Of course x86 is still here and there is nothing against it but I see that x86 is loosing momentum as architecture. No one is asking to forget the x86 architecture right now but rather to have the possibility to get some hands on experience on ARM64 platforms.Even if it looks somewhat OK spec wise for an entry platform for home lab stuff, I would be surprised if it actually performs better than a 3 to five-year-old amd64 based server, I mean would be expected, the CPU design is from 2016, so def. not bleeding edge anymore.
The 4x 10 GBps look nice, ARM was always quite good at providing fast network interfaces, but the IO interfaces available do not seem like one could actually use all that. Could be OK for a pure networking appliance, e.g., as router or the like though.
FWIW, you can also get something like an ASRock Rack EPYC3101D4I-2T (500 to 600 bucks here) or something similar to a Supermicro X11SDV-4C-TLN2F, yes those have fewer cores than 20, but they will probably still get you about the same amount of actual workload done, and that with way less hassle. And those are only models with embedded passive CPUs, there's much more available if one does not have to restrict themselves to that criteria.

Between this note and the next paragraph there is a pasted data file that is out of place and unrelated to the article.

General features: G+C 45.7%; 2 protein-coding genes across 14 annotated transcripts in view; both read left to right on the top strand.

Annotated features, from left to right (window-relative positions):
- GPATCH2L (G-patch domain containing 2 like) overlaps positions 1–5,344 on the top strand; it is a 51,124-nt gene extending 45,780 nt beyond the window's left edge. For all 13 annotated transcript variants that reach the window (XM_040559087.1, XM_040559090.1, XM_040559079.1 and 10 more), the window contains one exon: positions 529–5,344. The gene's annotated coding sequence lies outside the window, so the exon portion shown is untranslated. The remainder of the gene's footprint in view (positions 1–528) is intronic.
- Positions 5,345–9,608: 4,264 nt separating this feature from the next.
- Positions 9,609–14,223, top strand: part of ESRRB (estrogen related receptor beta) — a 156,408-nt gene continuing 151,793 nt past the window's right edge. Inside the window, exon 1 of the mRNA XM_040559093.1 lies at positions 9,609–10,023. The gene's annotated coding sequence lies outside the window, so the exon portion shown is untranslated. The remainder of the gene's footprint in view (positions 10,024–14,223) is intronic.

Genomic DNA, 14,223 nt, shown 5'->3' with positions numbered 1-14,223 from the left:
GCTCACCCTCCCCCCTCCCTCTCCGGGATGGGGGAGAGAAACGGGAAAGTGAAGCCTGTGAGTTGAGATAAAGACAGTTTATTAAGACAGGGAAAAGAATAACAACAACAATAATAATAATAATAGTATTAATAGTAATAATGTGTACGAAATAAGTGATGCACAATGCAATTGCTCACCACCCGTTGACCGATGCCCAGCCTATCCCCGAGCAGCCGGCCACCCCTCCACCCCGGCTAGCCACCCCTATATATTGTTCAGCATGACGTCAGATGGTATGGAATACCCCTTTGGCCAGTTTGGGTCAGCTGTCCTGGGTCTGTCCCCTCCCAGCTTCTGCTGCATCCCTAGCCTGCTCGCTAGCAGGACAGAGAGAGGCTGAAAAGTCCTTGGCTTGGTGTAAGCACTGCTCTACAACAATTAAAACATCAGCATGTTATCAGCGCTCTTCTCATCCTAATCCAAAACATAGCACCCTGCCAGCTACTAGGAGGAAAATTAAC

But as mentioned a few times, we already invested a bit of work to make our software not locked to a single platform, so bootstrapping PVE and PBS is already possible (there are even some tutorial floating around), if you think the ARM64 is just worth it for you, you can use it. But it's still not worth the time required for us to provide professional enterprise support for those systems, especially as the best HW available, still gets outperformed by years old entry level amd64 based one.